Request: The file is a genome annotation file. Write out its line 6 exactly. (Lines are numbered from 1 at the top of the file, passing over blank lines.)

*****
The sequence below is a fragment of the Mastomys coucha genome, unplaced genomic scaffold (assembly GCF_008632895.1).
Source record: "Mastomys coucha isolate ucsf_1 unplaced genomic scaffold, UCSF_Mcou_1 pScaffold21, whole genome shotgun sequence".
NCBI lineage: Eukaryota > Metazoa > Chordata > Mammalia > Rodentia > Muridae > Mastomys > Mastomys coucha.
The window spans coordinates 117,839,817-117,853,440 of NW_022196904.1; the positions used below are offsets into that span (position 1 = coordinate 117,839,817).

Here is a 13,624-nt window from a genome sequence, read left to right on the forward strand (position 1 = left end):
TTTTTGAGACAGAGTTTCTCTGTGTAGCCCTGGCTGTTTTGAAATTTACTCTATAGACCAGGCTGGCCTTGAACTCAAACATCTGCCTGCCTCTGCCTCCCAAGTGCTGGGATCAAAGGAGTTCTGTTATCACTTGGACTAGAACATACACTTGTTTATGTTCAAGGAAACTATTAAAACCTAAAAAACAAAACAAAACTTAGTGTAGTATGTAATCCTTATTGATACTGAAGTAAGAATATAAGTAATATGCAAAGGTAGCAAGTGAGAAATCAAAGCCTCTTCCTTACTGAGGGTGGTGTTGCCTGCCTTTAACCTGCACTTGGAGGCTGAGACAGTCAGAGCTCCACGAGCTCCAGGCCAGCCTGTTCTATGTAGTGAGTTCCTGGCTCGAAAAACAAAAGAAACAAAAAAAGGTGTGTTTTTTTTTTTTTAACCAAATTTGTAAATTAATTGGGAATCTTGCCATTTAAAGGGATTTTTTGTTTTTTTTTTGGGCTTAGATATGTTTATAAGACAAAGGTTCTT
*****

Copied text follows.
TTTTTGAGACAGAGTTTCTCTGTGTAGCCCTGGCTGTTTTGAAATTTACTCTATAGACCAGGCTGGCCTTGAACTCAAACATCTGCCTGCCTCTGCCTCCCAAGTGCTGGGATCAAAGGAGTTCTGTTATCACTTGGACTAGAACATACACTTGTTTATGTTCAAGGAAACTATTAAAACCTAAAAAACAAAACAAAACTTAGTGTAGTATGTAATCCTTATTGATACTGAAGTAAGAATATAAGTAATATGCAAAGGTAGCAAGTGAGAAATCAAAGCCTCTTCCTTACTGAGGGTGGTGTTGCCTGCCTTTAACCTGCACTTGGAGGCTGAGACAGTCAGAGCTCCACGAGCTCCAGGCCAGCCTGTTCTATGTAGTGAGTTCCTGGCTCGAAAAACAAAAGAAACAAAAAAAGGTGTGTTTTTTTTTTTTTAACCAAATTTGTAAATTAATTGGGAATCTTGCCATTTAAAGGGATTTTTTGTTTTTTTTTTGGGCTTAGATATGTTTATAAGACAAAGGTTCTT